I am Lady Divorce, and I concentrate my practice on Divorce and represent both men and women in Connecticut.

I am a Connecticut divorce attorney who represents people who wish to end their marriage. My main office is in Shelton, Connecticut, which makes it convenient to handle cases in both the Fairfield and New Haven Judicial Districts. I also have an office in the greater Hartford area.

If you or a family member is dealing with a divorce, you need a lawyer who can advocate for you, can deal with the legal proceedings and protect your legal and financial interests.  I will be that attorney.

I handle cases:

  • With contested child custody
  • With cheating spouses
  • For stay at home moms
  • As guardian for minor children in divorces
  • If you have been served or wish to start the process

 

My clients are normal everyday people who, just like you, find themselves going through the end of their marriage. I make sure the system and the lawyers treat you with the dignity you deserve.

Hope is not a strategy.  Call me today to get peace of mind knowing you have a trained Connecticut Divorce lawyer on your side.

You can sleep easy tonight with LadyDivorce on your side!

Call LadyDivorce today for FREE case review.
Call now 203-998-LADY

Recent Blog Post


Connecticut Divorce and Spousal Support

money

This week, I’m covering how spousal support is determined in divorce. For information pertaining to your specific situation, please feel free to contact me here.

First off, it is important to understand under what circumstances alimony will be paid. If, over the course of your marriage, you and your spouse both worked, had similar incomes, and had some independent finances, alimony may not be awarded to your case. Alimony is rehabilitative in nature. The purpose of alimony is to keep both parties at a comparable level financially to where they were before. For example, spousal support can be awarded in a divorce case if you had a lengthy marriage in which one spouse worked while the other stayed at home. The stay-at-home spouse probably has outdated job skills or no job skills at all, no individual pension, and limited ways of finding a job. The stay-at-home spouse in the relationship might receive alimony in a divorce to help him or her pay bills while he or she finds a job. It is also important to understand that spousal support is rehabilitative in nature, which means that it’s sole purpose is to get someone back on their feet. Here is the definition of alimony as provided by the Connecticut General Assembly:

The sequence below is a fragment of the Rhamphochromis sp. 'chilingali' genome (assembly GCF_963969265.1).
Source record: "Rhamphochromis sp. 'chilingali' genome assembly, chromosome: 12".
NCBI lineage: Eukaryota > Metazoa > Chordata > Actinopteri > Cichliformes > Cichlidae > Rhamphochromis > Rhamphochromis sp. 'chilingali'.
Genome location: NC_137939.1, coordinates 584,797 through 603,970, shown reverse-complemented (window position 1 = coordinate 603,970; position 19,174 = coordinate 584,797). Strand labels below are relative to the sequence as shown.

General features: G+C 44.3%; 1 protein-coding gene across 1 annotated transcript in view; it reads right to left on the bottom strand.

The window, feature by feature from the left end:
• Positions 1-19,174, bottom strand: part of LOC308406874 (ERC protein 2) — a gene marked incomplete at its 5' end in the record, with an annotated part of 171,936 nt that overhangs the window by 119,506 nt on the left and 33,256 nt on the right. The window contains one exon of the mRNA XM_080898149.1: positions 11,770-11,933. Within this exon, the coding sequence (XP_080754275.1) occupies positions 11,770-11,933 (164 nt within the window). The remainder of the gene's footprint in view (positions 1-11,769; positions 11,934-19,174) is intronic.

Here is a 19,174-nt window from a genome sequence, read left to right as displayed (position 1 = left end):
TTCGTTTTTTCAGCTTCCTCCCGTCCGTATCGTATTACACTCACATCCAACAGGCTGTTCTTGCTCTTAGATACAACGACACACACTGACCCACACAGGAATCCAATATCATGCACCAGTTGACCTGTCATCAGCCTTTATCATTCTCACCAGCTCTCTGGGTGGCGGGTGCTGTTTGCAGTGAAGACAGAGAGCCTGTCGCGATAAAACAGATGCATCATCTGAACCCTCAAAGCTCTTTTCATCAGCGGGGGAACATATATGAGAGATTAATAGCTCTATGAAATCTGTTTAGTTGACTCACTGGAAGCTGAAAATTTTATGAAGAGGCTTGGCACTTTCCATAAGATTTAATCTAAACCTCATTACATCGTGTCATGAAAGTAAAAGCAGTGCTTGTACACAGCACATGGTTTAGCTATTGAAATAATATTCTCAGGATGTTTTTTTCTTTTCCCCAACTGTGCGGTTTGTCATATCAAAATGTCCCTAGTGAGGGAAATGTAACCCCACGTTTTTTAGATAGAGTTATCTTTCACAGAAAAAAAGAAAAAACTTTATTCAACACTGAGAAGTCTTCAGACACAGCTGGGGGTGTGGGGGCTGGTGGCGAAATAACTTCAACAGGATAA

46b-82.(Formerly Sec. 46-52). Alimony.(a) At the time of entering the decree, the Superior Court may order either of the parties to pay alimony to the other, in addition to or in lieu of an award pursuant to section 46b-81. The order may direct that security be given therefor on such terms as the court may deem desirable, including an order pursuant to subsection (b) of this section or an order to either party to contract with a third party for periodic payments or payments contingent on a life to the other party. The court may order that a party obtain life insurance as such security unless such party proves, by a preponderance of the evidence, that such insurance is not available to such party, such party is unable to pay the cost of such insurance or such party is uninsurable. In determining whether alimony shall be awarded, and the duration and amount of the award, the court shall consider the evidence presented by each party and shall consider the length of the marriage, the causes for the annulment, dissolution of the marriage or legal separation, the age, health, station, occupation, amount and sources of income, earning capacity, vocational skills, education, employability, estate and needs of each of the parties and the award, if any, which the court may make pursuant to section 46b-81, and, in the case of a parent to whom the custody of minor children has been awarded, the desirability and feasibility of such parent’s securing employment.